Method

Participants

We used data from the Avon Longitudinal Study of Parents and Children (ALSPAC), a population sample of pregnant women. A total of 14 541 women resident in the former country of Avon (UK) with an expected delivery date between 1 April 1991 and 31 December 1992 were invited to take part in the study.9 Of the 14 062 children (96.7% of all births) included in the study, 13 988 (99.5% of all live births) were alive at 1 year of age. The study website (www.bristol.ac.uk/alspac) provides more details on the sample.9,10 The study website also contains details of all the data that is available through a fully searchable data dictionary available at: http://www.bris.ac.uk/alspac/researchers/data-access/data-dictionary/. ALSPAC mothers, their children and partners have been followed up since recruitment with postal questionnaires and clinical assessments, including biological samples.

In this study, we included women with complete data on our exposure and confounders, who also had depressive symptoms measured on at least three follow-up assessments. The cut-off of three assessments was chosen to ensure reliability of trajectory estimation. Ethical approval for the study was obtained from the ALSPAC Law and Ethics committee and the local research ethics committees.

Exposure

Main analyses

History of lifetime eating disorder was assessed via self-report at 12 weeks’ gestation. From individual questionnaire items (see supplementary Appendix 1 available at https://doi.org/10.1192/bjp.2019.89) we derived a categorical variable indicating: no eating disorder, anorexia nervosa, bulimia nervosa or both anorexia and bulimia nervosa. This variable has been previously used in this sample11 as there is evidence that self-reported eating disorders can be a valid measure of lifetime diagnoses.12

Sensitivity analyses

At 18 weeks’ gestation women were asked ten questions (scored on a Likert scale 0, not at all; 1 yes, sometimes; 2, yes, mostly) developed by Fairburn & Stein to measure body image dissatisfaction and attitudes to eating in pregnancy (Supplementary Appendix 1; C Fairburn & A Stein, personal communication, 1990). Total scores were divided in quintiles (first quintile: lower cognitions; fifth quintile: higher cognitions).

Outcome

We assessed depressive symptoms using the Edinburgh Postnatal Depression Scale (EPDS), a 10-item self-report measure of depressive symptoms.13 The EPDS has been extensively used to measure parental depression in general population studies and has been validated beyond the postnatal period.13 Possible scores range from 0 to 30 with higher scores indicating greater depressive symptoms.14 Depressive symptoms were measured at nine time points: at 18 and 32 weeks’ gestation; at 8 weeks and 8 months postnatally; and when the children were approximately 2, 3, 5, 6, 8, 11 and 18 years of age.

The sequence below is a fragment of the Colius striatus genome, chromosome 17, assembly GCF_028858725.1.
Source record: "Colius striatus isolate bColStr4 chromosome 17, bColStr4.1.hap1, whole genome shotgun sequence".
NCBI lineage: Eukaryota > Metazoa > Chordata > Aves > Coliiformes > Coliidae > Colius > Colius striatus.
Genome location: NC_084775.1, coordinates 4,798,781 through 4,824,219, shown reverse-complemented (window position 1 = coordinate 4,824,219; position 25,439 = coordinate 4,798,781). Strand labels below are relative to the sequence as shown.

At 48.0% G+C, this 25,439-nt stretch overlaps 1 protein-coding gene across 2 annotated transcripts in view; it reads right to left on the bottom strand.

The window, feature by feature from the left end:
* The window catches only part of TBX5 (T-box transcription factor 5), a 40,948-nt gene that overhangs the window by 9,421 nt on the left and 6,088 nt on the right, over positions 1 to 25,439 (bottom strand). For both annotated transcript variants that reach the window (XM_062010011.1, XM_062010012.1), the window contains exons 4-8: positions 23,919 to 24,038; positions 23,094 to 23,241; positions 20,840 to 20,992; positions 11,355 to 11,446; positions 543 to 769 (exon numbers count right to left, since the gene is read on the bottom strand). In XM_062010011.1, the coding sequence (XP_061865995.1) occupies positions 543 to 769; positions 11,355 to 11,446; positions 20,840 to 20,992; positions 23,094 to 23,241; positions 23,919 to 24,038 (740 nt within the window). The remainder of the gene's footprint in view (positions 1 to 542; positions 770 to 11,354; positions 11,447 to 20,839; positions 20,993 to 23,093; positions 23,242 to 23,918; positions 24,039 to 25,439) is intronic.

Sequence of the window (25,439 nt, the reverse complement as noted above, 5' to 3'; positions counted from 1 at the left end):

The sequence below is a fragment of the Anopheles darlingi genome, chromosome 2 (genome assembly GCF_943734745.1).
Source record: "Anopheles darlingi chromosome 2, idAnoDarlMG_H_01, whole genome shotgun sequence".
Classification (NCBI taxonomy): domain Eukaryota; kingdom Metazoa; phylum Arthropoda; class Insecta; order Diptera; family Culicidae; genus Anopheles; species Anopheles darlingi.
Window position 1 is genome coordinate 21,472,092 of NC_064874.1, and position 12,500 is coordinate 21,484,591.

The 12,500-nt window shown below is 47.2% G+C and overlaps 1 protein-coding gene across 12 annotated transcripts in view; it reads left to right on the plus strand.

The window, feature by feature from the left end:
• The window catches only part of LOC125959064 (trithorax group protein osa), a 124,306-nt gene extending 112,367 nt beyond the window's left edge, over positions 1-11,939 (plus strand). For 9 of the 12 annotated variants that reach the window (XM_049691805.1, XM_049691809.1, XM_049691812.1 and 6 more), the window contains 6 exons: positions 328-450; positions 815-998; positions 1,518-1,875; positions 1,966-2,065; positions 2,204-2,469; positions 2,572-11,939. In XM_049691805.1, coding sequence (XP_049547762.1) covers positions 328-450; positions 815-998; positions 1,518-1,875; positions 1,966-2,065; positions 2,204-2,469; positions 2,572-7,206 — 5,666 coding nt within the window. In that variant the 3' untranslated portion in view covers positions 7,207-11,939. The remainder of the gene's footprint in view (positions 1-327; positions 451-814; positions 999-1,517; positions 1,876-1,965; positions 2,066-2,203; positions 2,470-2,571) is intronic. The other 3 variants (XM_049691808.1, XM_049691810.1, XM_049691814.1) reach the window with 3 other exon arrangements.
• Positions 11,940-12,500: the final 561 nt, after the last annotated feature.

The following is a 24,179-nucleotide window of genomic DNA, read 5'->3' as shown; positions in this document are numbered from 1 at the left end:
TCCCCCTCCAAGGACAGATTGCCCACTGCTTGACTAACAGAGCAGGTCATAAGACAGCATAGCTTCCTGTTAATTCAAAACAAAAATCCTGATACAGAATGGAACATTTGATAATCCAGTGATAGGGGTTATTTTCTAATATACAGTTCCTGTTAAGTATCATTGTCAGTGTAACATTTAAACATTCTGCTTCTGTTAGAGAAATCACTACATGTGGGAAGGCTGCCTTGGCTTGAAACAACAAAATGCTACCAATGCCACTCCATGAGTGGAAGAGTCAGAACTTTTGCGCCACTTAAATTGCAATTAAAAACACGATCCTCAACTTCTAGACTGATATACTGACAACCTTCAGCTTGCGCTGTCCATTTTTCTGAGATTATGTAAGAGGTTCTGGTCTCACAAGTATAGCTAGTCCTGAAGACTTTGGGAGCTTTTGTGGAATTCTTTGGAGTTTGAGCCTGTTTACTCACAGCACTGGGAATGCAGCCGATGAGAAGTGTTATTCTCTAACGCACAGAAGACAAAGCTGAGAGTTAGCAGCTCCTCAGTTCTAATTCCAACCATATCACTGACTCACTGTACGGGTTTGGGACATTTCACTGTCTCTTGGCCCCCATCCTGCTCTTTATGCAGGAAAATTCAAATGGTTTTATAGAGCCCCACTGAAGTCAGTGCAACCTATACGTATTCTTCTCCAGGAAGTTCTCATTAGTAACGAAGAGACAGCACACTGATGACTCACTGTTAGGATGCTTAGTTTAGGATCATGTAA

Confounders

Potential confounders of the association between eating disorders and postnatal depressive symptoms were identified as: age at delivery, maternal social class (non-manual/manual), highest educational qualification achieved (compulsory/non-compulsory), and whether at least one parent (of the mother) had a diagnosis of any mental disorder (yes/no). We further included history of sexual abuse as a potential confounder given its known associations with both eating disorders and depression. Other than age at delivery, these variables were assessed using self-report questionnaires at 32 weeks’ gestation.

Data analysis

We described our sample in relation to exposure, confounders and outcome distributions using cross-tabulations with proportions and means with standard deviations, testing for overall group differences with one-way χ2 tests and ANOVAs, respectively. We investigated the correlation between depressive symptoms across follow-up times.

We used multilevel modelling with growth curves (repeated depression measurements nested within individuals) to investigate the association between lifetime eating disorder diagnoses and depressive symptom trajectories, using full information maximum likelihood estimation to include those with at least three outcome measurements. First, we modelled trajectories of depressive symptoms across time with a linear slope term (time) (model A). In model B, we further included a quadratic slope term (time2) and random effects for both time and time2 as this provided a better fit for the data (see supplementary Table 1). Next, we fitted multivariable conditional models. In model C, all confounders were included as fixed effects. Lifetime eating disorder diagnoses were added as a fixed effect in model D. Finally, in model E, we included interaction terms between lifetime eating disorder diagnoses and linear time, and lifetime eating disorder diagnoses and quadratic time. This tested differences in the slope of depressive symptom trajectories over time. In all models child age was mean centred at 4.8 years. We chose 4.8 years as it represented the mean follow-up time point and hence we hypothesised it would provide an average estimate of group differences (i.e. model intercept) over time.